Readers of James Agee's agile and marvelously brief essay from 1949, "Comedy's Greatest Era," remember the lyric forcefulness of the paragraphs on Buster Keaton, their acute sense of his harrowing acrobatics and ennui. In contrast, Robert Knopf's sober study of the Great Stone Face, for all its scrupulousness, looks like a footnote to Agee. His argument is not uninteresting: in Knopf's view, the family vaudeville act (called The Three Keatons) affected Buster's work forever. Out of it Keaton developed his hallmark style, an original combination of the high and the low reminiscent of Samuel Beckett and embraced by Salvador Dalì and Luis Buñuel. Knopf also maintains that a generation of commentators mugged Keaton's movies when they falsely celebrated his "classical Hollywood style." Keaton--the virtuoso acrobat, master of long shots, and ransacker of vaudeville rhythms and routines--pursues anti-narrative impulses that belong to a pre-1917 "cinema of attractions," to absurd theater and surrealism. These styles deflect attention from the plot to Buster's wringing stillness, his flat hat and flap shoes, his elaborately rigged Rube Goldberg stunts. Knopf's thesis is a narrow one, but it is solidly researched and probably true. His prose is another matter. Almost immaculately arid and inflexible, it utterly fails the improvisatory comic who could do so much with so little--for example, love: in a crowd scene in The Cameraman
, Keaton leans his body so far leftward toward a girl that you wonder at his pact with gravity. --Lyall Bush
From Library Journal
Buster Keaton ranks as one of the foremost clown princes of Hollywood. As a child, Keaton learned his craft as one of vaudeville's Three Keatons, where he was the target of knockabout comedy so rough many observers considered it a form of child abuse. Sadly, personal problems, alcoholism, and a lack of business acumen caused Buster to lose artistic control over the making of his films in later years, and he was reduced to taking bit roles in "Beach Party" films. Knopf (theater, Univ. of Michigan) offers a timely, academic appreciation of the great stoneface, examining why Keaton's films intrigued surrealists and intellectuals such as Salvador Dal!, Federico Garc!a Lorca, and Luis Bu?uel. (One of Keaton's final appearances was in a short film scripted by Samuel Beckett.) Knopf also does an excellent job of tracing the vaudevillian roots of Keaton's stunts and gags. On the other hand, Bengtson's Silent Echoes shows more than 100 sites from early Keaton films, comparing the film view with the scene as it exists today. (Unlike other silent film figures, Keaton preferred natural settings for his pratfalls. As a result, his early films offer a wonderful view of early Hollywood landmarks that are, like some of Keaton's films, now lost to posterity.) This dedicated bit of detective work will be of great interest to Hollywood and urban historians. Although the definitive history of Keaton's life and career has yet to be written, both books will nicely supplement the collections of libraries that already own earlier studies, like Keaton's Wonderful World of Slapstick, Marion Meade's Buster Keaton: Cut to the Chase or Tom Dardis's Keaton: The Man Who Wouldn't Lie DownAnot to mention Kino on Video's ten-volume The Art of Buster Keaton. Recommended for all academic and large public libraries and specialized film collections.AStephen Rees, Levittown Regional Lib., PA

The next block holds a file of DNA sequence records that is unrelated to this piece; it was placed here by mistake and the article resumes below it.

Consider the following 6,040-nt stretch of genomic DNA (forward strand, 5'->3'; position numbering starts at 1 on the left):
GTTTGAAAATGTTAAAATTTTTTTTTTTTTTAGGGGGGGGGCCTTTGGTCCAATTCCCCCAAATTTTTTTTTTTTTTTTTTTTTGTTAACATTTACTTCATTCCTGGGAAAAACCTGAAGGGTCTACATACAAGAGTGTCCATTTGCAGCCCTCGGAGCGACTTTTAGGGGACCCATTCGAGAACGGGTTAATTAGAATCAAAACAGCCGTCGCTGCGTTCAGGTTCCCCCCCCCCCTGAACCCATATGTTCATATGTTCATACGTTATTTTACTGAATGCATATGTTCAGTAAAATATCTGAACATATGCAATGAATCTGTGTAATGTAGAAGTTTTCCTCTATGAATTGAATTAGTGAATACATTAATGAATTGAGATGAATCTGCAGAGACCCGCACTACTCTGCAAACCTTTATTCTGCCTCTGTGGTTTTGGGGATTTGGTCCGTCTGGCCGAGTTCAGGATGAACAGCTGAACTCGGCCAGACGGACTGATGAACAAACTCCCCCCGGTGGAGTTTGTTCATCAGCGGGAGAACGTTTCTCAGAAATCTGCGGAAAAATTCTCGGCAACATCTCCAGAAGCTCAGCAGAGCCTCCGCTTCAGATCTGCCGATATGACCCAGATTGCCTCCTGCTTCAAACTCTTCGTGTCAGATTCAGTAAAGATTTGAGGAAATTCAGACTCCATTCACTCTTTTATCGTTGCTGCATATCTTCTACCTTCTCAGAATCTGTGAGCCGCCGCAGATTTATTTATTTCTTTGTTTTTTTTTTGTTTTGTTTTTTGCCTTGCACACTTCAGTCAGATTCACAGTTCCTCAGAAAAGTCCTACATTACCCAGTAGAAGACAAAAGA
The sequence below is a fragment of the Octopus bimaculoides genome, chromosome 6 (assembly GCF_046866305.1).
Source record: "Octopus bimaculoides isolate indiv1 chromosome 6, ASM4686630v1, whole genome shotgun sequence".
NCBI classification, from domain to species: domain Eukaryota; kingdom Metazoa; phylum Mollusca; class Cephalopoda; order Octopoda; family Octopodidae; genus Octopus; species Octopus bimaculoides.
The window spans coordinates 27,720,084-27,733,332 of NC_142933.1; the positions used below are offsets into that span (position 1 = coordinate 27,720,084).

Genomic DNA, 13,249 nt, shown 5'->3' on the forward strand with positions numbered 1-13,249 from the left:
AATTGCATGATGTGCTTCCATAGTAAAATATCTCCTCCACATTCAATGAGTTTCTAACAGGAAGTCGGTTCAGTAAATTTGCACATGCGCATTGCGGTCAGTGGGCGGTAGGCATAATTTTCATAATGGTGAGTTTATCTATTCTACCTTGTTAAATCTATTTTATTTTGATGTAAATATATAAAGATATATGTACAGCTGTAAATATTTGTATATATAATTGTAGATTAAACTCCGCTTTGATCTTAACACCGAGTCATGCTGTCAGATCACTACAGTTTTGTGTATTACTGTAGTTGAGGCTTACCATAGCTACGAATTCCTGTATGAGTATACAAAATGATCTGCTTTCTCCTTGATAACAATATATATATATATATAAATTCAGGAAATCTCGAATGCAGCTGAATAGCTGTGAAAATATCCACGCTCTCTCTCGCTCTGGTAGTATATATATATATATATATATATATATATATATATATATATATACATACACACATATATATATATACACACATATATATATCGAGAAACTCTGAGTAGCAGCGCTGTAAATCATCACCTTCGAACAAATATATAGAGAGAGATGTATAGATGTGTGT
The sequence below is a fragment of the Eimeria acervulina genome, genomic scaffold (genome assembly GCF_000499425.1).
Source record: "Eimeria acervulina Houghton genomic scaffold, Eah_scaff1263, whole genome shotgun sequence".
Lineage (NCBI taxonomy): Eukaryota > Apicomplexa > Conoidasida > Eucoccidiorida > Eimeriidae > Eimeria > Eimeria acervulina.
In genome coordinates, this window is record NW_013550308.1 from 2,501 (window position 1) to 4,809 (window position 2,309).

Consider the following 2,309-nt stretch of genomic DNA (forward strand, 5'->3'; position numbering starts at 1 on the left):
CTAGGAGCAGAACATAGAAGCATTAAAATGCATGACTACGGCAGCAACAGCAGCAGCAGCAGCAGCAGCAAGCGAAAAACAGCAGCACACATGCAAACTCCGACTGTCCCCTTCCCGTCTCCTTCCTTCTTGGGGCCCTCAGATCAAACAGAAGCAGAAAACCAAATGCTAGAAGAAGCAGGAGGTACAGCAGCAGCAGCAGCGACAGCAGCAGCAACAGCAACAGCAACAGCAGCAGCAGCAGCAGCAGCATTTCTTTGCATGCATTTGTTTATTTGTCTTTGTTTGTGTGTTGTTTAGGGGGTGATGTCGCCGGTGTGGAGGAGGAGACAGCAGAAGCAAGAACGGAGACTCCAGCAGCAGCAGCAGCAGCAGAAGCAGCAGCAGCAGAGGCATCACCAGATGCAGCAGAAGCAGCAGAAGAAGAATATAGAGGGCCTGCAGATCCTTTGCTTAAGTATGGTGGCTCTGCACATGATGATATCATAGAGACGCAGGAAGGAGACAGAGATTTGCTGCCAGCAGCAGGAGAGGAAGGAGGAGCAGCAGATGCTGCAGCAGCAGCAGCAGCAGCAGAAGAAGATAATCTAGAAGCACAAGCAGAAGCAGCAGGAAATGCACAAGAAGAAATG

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--This text refers to an out of print or unavailable edition of this title.